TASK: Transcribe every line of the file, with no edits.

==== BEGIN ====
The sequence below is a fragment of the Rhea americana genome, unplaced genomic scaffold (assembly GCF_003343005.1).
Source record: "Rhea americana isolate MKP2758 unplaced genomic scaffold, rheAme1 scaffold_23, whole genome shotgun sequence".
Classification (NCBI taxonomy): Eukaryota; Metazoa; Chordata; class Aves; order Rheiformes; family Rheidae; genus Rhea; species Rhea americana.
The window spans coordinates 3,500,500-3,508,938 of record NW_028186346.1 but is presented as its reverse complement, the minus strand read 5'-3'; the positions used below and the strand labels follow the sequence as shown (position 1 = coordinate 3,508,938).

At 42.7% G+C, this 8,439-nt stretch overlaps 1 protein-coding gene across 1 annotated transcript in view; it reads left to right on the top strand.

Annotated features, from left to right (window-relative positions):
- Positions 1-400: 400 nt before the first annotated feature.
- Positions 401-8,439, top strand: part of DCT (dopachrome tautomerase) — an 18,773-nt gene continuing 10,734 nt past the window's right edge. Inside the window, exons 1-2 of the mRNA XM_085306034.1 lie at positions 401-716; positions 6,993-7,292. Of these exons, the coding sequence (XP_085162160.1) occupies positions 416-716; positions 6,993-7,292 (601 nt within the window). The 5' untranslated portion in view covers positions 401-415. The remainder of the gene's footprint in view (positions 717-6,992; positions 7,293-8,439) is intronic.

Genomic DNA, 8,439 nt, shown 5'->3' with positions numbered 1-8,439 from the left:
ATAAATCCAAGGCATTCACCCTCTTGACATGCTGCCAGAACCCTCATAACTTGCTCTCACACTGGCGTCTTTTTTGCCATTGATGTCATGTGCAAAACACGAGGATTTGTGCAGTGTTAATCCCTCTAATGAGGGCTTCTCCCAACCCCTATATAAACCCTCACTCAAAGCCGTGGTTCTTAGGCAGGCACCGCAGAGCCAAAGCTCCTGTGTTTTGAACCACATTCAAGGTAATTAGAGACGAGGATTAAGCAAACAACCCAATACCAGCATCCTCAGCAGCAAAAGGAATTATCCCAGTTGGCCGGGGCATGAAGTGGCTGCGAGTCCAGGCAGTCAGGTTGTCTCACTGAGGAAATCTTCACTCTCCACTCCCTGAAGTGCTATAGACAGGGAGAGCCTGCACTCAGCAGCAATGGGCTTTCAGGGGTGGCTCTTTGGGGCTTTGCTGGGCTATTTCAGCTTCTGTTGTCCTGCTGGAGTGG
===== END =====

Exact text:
The sequence below is a fragment of the Rhea americana genome, unplaced genomic scaffold (assembly GCF_003343005.1).
Source record: "Rhea americana isolate MKP2758 unplaced genomic scaffold, rheAme1 scaffold_23, whole genome shotgun sequence".
Classification (NCBI taxonomy): Eukaryota; Metazoa; Chordata; class Aves; order Rheiformes; family Rheidae; genus Rhea; species Rhea americana.
The window spans coordinates 3,500,500-3,508,938 of record NW_028186346.1 but is presented as its reverse complement, the minus strand read 5'-3'; the positions used below and the strand labels follow the sequence as shown (position 1 = coordinate 3,508,938).

At 42.7% G+C, this 8,439-nt stretch overlaps 1 protein-coding gene across 1 annotated transcript in view; it reads left to right on the top strand.

Annotated features, from left to right (window-relative positions):
- Positions 1-400: 400 nt before the first annotated feature.
- Positions 401-8,439, top strand: part of DCT (dopachrome tautomerase) — an 18,773-nt gene continuing 10,734 nt past the window's right edge. Inside the window, exons 1-2 of the mRNA XM_085306034.1 lie at positions 401-716; positions 6,993-7,292. Of these exons, the coding sequence (XP_085162160.1) occupies positions 416-716; positions 6,993-7,292 (601 nt within the window). The 5' untranslated portion in view covers positions 401-415. The remainder of the gene's footprint in view (positions 717-6,992; positions 7,293-8,439) is intronic.

Genomic DNA, 8,439 nt, shown 5'->3' with positions numbered 1-8,439 from the left:
ATAAATCCAAGGCATTCACCCTCTTGACATGCTGCCAGAACCCTCATAACTTGCTCTCACACTGGCGTCTTTTTTGCCATTGATGTCATGTGCAAAACACGAGGATTTGTGCAGTGTTAATCCCTCTAATGAGGGCTTCTCCCAACCCCTATATAAACCCTCACTCAAAGCCGTGGTTCTTAGGCAGGCACCGCAGAGCCAAAGCTCCTGTGTTTTGAACCACATTCAAGGTAATTAGAGACGAGGATTAAGCAAACAACCCAATACCAGCATCCTCAGCAGCAAAAGGAATTATCCCAGTTGGCCGGGGCATGAAGTGGCTGCGAGTCCAGGCAGTCAGGTTGTCTCACTGAGGAAATCTTCACTCTCCACTCCCTGAAGTGCTATAGACAGGGAGAGCCTGCACTCAGCAGCAATGGGCTTTCAGGGGTGGCTCTTTGGGGCTTTGCTGGGCTATTTCAGCTTCTGTTGTCCTGCTGGAGTGG